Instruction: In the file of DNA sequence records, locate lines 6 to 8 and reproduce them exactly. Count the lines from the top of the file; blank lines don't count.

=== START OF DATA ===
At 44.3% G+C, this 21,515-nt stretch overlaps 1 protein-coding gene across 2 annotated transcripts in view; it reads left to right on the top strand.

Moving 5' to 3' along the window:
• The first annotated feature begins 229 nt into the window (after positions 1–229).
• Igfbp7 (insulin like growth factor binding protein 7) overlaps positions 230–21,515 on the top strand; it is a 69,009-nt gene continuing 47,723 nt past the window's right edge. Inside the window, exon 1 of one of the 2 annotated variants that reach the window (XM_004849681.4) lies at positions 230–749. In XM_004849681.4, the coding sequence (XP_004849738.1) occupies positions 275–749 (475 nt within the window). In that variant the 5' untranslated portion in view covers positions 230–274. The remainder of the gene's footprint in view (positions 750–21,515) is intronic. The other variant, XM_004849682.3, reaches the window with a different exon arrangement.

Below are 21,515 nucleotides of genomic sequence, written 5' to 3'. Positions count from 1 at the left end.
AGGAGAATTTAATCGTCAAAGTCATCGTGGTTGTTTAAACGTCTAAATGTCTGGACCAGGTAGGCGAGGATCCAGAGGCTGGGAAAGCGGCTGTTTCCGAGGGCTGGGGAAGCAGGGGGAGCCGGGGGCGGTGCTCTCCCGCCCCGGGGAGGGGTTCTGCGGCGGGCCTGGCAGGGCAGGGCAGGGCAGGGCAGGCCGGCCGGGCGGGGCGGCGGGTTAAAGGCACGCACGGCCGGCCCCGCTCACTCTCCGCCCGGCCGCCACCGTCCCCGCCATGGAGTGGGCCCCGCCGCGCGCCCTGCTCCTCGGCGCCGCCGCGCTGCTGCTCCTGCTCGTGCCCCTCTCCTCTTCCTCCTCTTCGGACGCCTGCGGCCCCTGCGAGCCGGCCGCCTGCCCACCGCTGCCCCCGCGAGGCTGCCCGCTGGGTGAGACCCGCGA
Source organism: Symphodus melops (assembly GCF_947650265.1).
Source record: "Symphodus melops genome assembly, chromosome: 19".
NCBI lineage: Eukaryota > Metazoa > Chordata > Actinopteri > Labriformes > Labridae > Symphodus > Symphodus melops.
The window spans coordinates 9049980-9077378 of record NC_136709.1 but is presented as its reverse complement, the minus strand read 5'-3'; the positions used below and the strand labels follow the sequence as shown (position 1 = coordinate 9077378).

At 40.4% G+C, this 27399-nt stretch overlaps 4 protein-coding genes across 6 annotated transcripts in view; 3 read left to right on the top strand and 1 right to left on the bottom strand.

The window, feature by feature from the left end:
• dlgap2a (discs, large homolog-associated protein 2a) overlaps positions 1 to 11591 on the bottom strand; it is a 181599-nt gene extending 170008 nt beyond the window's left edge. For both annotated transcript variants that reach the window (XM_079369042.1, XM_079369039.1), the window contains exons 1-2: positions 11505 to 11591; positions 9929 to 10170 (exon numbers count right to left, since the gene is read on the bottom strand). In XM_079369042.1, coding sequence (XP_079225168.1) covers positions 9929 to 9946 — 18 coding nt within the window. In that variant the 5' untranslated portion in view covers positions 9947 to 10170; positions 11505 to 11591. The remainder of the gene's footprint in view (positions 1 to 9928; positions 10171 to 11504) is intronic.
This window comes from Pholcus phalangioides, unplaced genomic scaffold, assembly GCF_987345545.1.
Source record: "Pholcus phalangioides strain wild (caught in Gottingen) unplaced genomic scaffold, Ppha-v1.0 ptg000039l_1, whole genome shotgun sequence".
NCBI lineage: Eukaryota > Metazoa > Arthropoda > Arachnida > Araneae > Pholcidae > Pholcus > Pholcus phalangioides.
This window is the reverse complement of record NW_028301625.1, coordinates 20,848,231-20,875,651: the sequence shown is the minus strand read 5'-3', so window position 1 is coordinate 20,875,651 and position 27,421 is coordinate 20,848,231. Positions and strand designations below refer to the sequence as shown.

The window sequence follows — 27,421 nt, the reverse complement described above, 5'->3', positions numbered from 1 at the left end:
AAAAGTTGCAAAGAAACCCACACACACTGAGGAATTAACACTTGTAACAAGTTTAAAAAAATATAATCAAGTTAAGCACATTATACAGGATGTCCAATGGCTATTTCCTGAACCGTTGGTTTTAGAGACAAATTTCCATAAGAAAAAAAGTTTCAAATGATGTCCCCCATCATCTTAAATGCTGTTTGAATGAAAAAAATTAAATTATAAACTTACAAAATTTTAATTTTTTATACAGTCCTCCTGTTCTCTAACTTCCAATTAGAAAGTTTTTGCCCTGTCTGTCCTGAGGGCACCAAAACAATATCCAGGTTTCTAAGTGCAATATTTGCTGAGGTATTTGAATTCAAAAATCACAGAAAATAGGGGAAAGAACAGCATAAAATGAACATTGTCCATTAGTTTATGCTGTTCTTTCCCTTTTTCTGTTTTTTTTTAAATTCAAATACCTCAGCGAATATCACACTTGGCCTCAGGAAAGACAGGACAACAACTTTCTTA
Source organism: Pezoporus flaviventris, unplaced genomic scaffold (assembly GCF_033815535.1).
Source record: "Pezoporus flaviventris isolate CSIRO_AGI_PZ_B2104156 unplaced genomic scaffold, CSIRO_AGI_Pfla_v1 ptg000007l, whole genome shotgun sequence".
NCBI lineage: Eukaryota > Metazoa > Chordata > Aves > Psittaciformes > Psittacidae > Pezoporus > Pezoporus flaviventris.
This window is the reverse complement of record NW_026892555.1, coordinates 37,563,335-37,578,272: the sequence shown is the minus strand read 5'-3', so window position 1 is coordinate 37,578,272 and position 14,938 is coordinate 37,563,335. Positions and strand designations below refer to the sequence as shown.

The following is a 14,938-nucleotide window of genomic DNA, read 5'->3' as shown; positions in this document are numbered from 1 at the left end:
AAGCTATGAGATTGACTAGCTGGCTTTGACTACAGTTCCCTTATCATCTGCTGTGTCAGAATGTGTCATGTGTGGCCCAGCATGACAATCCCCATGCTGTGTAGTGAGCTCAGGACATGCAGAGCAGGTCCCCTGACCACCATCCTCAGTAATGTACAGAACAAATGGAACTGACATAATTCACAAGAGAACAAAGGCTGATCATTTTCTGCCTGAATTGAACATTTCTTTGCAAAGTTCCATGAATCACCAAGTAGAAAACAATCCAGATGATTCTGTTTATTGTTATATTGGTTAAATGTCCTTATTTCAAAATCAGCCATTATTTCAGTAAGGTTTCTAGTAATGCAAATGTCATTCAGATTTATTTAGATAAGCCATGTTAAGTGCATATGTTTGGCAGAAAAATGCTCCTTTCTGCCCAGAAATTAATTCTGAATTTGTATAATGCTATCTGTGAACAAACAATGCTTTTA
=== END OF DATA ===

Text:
AGGAGAATTTAATCGTCAAAGTCATCGTGGTTGTTTAAACGTCTAAATGTCTGGACCAGGTAGGCGAGGATCCAGAGGCTGGGAAAGCGGCTGTTTCCGAGGGCTGGGGAAGCAGGGGGAGCCGGGGGCGGTGCTCTCCCGCCCCGGGGAGGGGTTCTGCGGCGGGCCTGGCAGGGCAGGGCAGGGCAGGGCAGGCCGGCCGGGCGGGGCGGCGGGTTAAAGGCACGCACGGCCGGCCCCGCTCACTCTCCGCCCGGCCGCCACCGTCCCCGCCATGGAGTGGGCCCCGCCGCGCGCCCTGCTCCTCGGCGCCGCCGCGCTGCTGCTCCTGCTCGTGCCCCTCTCCTCTTCCTCCTCTTCGGACGCCTGCGGCCCCTGCGAGCCGGCCGCCTGCCCACCGCTGCCCCCGCGAGGCTGCCCGCTGGGTGAGACCCGCGA
Source organism: Symphodus melops (assembly GCF_947650265.1).
Source record: "Symphodus melops genome assembly, chromosome: 19".